As far back as I have memory, I remember being afraid.
Some of this probably came from the fact that I grew up in an era of uncertainty and fear. The assassinations of the Kennedys and Martin Luther King, the Cuban Missile Crisis, the Cold War, and the Vietnam War all contributed. My parents, like many other Americans at that time, were convinced that it wasn’t a question of if disaster would strike, but when.
Regardless of when or where you grew up, you can probably remember being afraid, whether of small things like spiders and the dark or larger, intangible things like death and eternity. As we grow up, our fears may change focus, but they don’t always subside. We can laugh at “scary” movies, but the thought of ending up alone or failing to find the job we truly love terrifies us.
By the time I reached my twenties, I assumed that fearfulness was as much a part of my DNA as my dimples and brown hair. But as I read Scripture, that logic repeatedly unraveled. The first time I came across Gabriel’s exhortation to Zechariah, Mary and Joseph to “fear not,” I remember thinking, Not fearing is actually an option? I hadn’t realized I had a choice.
That possibility gave me hope that perhaps, like the psalmist, I could actually be free from all my fears.
But changing engrained patterns of behavior and thinking takes substantially more time and effort than I could have ever imagined. Despite my desperation to jettison unhealthy fear, I could not simply decide, Ok. I’m done now, and move on.
If we truly do not want to be ruled by fear, we have to stop running from the things that scare us, stop catastrophizing and stop believing that everything is going to come tumbling down if we nod off for a moment. We also have to stop expecting so much of ourselves and start expecting more of God.
Here are a few things I’ve learned in my fight against fear and a few ways to start your battle:
Pinpoint why you’re afraid
Processing the distinct memories or events that contribute to your fears can begin to defuse them. Fear of how others will respond to us if they only knew locks us in a toxic cycle. In Life of Pi, author Yan Martel writes, “You must fight hard to shine the light of words upon [fear]. Because if you don’t, your fear becomes a wordless darkness.”
Battle in the spiritual realm
Our fears may have a spiritual component. Paul wrote, “For we are not fighting against flesh and blood enemies but against evil rulers and authorities of the unseen world, against mighty powers in this dark world, and against evil spirits in the heavenly places” (Ephesians 6:12).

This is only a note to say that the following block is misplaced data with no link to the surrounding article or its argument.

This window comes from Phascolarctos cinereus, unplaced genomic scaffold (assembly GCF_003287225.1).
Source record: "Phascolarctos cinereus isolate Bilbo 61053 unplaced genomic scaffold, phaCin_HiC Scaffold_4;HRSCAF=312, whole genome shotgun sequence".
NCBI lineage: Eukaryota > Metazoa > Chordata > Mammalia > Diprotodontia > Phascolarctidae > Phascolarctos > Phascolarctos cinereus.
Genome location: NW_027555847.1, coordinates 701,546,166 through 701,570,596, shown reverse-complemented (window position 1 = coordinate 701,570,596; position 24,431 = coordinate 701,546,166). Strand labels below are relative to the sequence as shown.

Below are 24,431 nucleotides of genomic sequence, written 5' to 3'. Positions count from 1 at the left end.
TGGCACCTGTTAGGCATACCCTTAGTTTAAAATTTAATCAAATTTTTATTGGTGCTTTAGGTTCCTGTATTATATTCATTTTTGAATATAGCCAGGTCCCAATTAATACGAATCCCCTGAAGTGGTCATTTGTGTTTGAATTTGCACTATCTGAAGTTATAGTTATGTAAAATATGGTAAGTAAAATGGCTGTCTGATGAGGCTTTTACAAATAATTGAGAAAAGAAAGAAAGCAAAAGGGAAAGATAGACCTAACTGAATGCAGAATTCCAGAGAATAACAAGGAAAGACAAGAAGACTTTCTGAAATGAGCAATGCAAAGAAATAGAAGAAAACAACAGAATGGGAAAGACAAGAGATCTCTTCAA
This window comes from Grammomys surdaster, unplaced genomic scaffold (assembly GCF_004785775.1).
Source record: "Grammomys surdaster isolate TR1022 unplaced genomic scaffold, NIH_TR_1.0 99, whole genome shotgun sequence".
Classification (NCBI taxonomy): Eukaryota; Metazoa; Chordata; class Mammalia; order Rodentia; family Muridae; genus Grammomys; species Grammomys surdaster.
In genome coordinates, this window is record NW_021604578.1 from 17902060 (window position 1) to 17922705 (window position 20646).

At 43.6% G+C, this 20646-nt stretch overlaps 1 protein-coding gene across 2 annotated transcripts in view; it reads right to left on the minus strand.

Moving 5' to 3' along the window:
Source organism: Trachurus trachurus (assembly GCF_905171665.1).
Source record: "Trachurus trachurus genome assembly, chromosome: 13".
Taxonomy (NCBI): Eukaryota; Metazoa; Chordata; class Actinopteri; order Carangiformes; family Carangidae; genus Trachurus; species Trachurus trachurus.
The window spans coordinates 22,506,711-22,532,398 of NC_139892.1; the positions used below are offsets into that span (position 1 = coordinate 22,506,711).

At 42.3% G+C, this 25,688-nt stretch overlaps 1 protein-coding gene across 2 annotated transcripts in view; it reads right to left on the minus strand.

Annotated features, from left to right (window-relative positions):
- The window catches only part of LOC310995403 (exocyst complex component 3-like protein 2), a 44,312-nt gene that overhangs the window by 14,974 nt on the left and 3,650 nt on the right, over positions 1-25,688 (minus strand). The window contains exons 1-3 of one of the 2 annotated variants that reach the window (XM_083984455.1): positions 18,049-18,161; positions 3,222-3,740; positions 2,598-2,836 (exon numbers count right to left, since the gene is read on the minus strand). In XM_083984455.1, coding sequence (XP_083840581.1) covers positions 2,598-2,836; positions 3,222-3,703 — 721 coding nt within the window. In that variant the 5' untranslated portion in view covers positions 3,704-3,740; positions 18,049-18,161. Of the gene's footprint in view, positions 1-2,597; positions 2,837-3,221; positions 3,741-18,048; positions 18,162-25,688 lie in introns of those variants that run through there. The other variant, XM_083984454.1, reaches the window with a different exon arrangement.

Scripture is a potent weapon in this war. Try memorizing passages such as 2 Timothy 1:7, Psalm 34:4, Isaiah 54:17 and 1 John 4:4. Whenever possible, recite them out loud with the same authority you would use to rebuke an aggressive pit bull.
(Please Note: For those of you who have diagnosed anxiety disorders, this does not mean that battling in the spiritual realm will erase the valid benefits you receive from your therapeutic work and/or prescribed medications.)
We need to take an active role in reducing and eliminating fear in our lives; it rarely disappears like the morning mist. While we can’t avoid all of our personal cliffs, we can make informed decisions about which ones to avoid and which ones to jump off.
Because I am both highly sensitive and very visual, watching suspenseful movies bathes me in cortisol. Though it makes for fewer choices on date night, I’m not diminished by avoiding frightening movies. Conversely, over a decade ago, my husband began to fear flying after a particularly turbulent, cross-country flight. However, because he does not want fear to shrink his world, he continues to jump off this cliff by flying several times a year.
Give up control
“Fear, at its center, is a perceived loss of control,” writes author Max Lucado. Some of us might fear being overtaken (e.g., physical violence) whereas others might fear abandonment (e.g., rejection or death). The many faces of powerlessness force us to confront the reality that we actually control very little in life—which can be terrifying—unless we have learned to put all of our trust in God’s goodness and advocacy. For if we can stop trying to control what we cannot control and hold onto God’s promise to “never fail or forsake” us, we can increasingly live out our days in joy, peace and hopeful anticipation.
Let love in
Love can both provoke and conquer fear. If we did not love others so fiercely, we would not fear losing them. I routinely battle monstrous fears when my sons or husband are exceedingly late and neglect to call. And yet, when we experience another’s committed love, it can quiet our raging fears. When I fail my husband, I don’t have to hide my mistakes because I trust his love for me will eclipse his anger or frustration.
In Fearless, Lucado writes, “Fear may fill our world, but it doesn’t have to fill our hearts.” I am so grateful that “God has not given us a spirit of fear and timidity, but of power, love, and self-discipline.”
It’s been nearly 25 years now since I decided to part company with excessive fear. While I have made progress, I’m not done. Eliminating fear feels a bit like cleaning up pine needles after carrying the Christmas tree out to the curb; even when you’re sure you’re done, there’s always more. But I’m holding out hope that as I continue to fight this battle, God’s perfect love will gradually fill my heart and displace my unhealthy fears in the process.
Dorothy Littell Greco is a writer, author, and photographer who lives and works outside Boston. You can find more of her work on Twitter (@DorothyGreco) or Facebook (Words&Images by Dorothy Greco).